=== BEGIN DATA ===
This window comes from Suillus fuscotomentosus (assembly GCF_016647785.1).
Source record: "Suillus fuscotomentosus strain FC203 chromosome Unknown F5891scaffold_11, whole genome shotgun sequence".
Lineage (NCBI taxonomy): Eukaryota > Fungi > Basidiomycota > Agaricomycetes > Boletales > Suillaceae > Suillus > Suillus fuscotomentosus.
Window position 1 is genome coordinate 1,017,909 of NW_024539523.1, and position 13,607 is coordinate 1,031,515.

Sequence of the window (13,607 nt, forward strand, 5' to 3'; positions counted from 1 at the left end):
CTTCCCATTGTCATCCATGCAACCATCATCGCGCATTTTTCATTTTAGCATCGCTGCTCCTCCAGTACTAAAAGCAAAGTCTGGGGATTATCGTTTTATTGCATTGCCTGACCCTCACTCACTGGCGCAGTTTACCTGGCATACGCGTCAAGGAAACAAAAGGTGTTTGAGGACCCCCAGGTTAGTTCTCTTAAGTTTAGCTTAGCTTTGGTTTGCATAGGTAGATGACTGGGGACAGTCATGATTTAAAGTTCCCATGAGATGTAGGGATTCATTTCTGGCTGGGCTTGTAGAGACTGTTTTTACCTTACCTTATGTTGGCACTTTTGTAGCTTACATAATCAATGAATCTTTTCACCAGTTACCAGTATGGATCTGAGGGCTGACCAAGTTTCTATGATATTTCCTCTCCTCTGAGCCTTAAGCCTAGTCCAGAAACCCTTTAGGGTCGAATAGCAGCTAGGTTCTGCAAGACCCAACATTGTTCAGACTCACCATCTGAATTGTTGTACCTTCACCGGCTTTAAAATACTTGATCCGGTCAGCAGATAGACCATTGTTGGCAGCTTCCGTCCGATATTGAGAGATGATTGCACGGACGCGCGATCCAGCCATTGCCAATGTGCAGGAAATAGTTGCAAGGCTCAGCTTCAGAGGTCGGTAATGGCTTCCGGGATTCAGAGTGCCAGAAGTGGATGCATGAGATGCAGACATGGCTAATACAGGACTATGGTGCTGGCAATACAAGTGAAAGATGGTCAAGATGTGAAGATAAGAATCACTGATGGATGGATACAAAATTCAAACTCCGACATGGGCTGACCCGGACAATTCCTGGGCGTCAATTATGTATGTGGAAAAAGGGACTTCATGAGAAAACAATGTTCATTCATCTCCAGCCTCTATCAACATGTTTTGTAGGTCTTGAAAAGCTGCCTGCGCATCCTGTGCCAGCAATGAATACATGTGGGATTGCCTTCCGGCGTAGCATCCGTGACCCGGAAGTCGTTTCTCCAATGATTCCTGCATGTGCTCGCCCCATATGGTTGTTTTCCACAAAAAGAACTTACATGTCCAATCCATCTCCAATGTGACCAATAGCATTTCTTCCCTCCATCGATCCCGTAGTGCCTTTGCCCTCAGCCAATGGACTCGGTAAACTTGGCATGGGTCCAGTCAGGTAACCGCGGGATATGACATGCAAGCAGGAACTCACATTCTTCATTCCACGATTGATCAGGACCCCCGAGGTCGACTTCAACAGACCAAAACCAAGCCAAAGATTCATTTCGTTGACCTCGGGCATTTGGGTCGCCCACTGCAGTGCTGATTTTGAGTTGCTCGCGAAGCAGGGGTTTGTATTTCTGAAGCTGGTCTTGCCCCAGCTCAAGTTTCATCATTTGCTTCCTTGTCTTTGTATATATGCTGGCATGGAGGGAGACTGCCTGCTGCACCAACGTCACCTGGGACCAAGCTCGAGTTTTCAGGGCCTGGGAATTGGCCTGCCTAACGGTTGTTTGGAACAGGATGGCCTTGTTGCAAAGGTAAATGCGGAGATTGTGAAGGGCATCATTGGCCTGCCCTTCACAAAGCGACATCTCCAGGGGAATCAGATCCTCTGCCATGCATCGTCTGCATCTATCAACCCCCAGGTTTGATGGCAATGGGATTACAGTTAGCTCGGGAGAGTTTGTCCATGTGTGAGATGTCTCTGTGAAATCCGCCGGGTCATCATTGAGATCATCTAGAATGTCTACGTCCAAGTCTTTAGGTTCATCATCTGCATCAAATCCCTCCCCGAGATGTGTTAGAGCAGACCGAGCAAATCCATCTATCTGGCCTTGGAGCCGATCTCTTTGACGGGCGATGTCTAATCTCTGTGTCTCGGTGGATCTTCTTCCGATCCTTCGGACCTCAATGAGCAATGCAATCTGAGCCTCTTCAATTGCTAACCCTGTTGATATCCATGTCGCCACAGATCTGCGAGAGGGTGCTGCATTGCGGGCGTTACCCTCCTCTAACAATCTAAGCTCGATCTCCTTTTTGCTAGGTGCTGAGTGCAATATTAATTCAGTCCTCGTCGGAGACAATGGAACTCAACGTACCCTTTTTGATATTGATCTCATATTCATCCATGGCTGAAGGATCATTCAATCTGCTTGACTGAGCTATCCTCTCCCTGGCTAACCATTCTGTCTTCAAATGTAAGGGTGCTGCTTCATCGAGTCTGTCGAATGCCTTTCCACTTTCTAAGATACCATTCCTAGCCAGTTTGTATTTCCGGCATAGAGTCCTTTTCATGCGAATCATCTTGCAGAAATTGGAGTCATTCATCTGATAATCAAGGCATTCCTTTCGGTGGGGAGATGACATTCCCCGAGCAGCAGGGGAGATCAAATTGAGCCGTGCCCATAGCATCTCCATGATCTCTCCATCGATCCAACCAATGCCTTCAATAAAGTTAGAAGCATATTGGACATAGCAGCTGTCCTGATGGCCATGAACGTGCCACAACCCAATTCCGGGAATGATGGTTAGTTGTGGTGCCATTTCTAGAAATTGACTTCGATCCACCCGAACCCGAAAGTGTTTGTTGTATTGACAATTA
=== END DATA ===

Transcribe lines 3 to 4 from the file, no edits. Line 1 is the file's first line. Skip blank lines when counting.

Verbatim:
Lineage (NCBI taxonomy): Eukaryota > Fungi > Basidiomycota > Agaricomycetes > Boletales > Suillaceae > Suillus > Suillus fuscotomentosus.
Window position 1 is genome coordinate 1,017,909 of NW_024539523.1, and position 13,607 is coordinate 1,031,515.